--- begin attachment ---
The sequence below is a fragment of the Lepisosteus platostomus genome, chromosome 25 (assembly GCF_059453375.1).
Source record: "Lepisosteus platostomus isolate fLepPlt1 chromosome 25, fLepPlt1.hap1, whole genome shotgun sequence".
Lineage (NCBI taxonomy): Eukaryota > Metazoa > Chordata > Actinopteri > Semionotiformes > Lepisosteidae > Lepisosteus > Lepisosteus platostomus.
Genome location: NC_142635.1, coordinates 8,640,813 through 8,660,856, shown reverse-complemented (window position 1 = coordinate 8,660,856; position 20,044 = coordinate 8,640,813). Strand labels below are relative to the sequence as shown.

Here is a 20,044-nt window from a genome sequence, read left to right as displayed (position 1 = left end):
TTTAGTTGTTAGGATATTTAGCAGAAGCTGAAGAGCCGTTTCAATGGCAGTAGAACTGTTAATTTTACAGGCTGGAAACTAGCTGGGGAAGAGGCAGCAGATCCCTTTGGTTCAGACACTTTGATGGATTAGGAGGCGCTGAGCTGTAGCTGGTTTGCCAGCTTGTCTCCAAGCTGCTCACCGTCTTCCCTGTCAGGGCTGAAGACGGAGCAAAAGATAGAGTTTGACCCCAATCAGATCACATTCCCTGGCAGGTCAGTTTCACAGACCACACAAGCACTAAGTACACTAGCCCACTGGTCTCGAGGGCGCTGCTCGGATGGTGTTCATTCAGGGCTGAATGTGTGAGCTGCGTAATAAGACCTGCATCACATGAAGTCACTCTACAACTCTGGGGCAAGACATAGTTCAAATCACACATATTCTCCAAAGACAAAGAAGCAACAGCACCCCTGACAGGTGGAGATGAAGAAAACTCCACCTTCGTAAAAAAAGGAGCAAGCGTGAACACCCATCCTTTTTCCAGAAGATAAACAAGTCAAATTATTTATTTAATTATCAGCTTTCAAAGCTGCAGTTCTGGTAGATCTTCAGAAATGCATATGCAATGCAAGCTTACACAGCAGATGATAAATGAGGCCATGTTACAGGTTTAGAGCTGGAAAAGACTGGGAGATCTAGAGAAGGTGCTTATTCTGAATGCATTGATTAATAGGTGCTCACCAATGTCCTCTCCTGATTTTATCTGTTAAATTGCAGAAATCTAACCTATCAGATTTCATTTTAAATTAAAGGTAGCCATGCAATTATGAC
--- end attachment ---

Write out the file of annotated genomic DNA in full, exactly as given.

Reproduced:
The sequence below is a fragment of the Lepisosteus platostomus genome, chromosome 25 (assembly GCF_059453375.1).
Source record: "Lepisosteus platostomus isolate fLepPlt1 chromosome 25, fLepPlt1.hap1, whole genome shotgun sequence".
Lineage (NCBI taxonomy): Eukaryota > Metazoa > Chordata > Actinopteri > Semionotiformes > Lepisosteidae > Lepisosteus > Lepisosteus platostomus.
Genome location: NC_142635.1, coordinates 8,640,813 through 8,660,856, shown reverse-complemented (window position 1 = coordinate 8,660,856; position 20,044 = coordinate 8,640,813). Strand labels below are relative to the sequence as shown.

Here is a 20,044-nt window from a genome sequence, read left to right as displayed (position 1 = left end):
TTTAGTTGTTAGGATATTTAGCAGAAGCTGAAGAGCCGTTTCAATGGCAGTAGAACTGTTAATTTTACAGGCTGGAAACTAGCTGGGGAAGAGGCAGCAGATCCCTTTGGTTCAGACACTTTGATGGATTAGGAGGCGCTGAGCTGTAGCTGGTTTGCCAGCTTGTCTCCAAGCTGCTCACCGTCTTCCCTGTCAGGGCTGAAGACGGAGCAAAAGATAGAGTTTGACCCCAATCAGATCACATTCCCTGGCAGGTCAGTTTCACAGACCACACAAGCACTAAGTACACTAGCCCACTGGTCTCGAGGGCGCTGCTCGGATGGTGTTCATTCAGGGCTGAATGTGTGAGCTGCGTAATAAGACCTGCATCACATGAAGTCACTCTACAACTCTGGGGCAAGACATAGTTCAAATCACACATATTCTCCAAAGACAAAGAAGCAACAGCACCCCTGACAGGTGGAGATGAAGAAAACTCCACCTTCGTAAAAAAAGGAGCAAGCGTGAACACCCATCCTTTTTCCAGAAGATAAACAAGTCAAATTATTTATTTAATTATCAGCTTTCAAAGCTGCAGTTCTGGTAGATCTTCAGAAATGCATATGCAATGCAAGCTTACACAGCAGATGATAAATGAGGCCATGTTACAGGTTTAGAGCTGGAAAAGACTGGGAGATCTAGAGAAGGTGCTTATTCTGAATGCATTGATTAATAGGTGCTCACCAATGTCCTCTCCTGATTTTATCTGTTAAATTGCAGAAATCTAACCTATCAGATTTCATTTTAAATTAAAGGTAGCCATGCAATTATGAC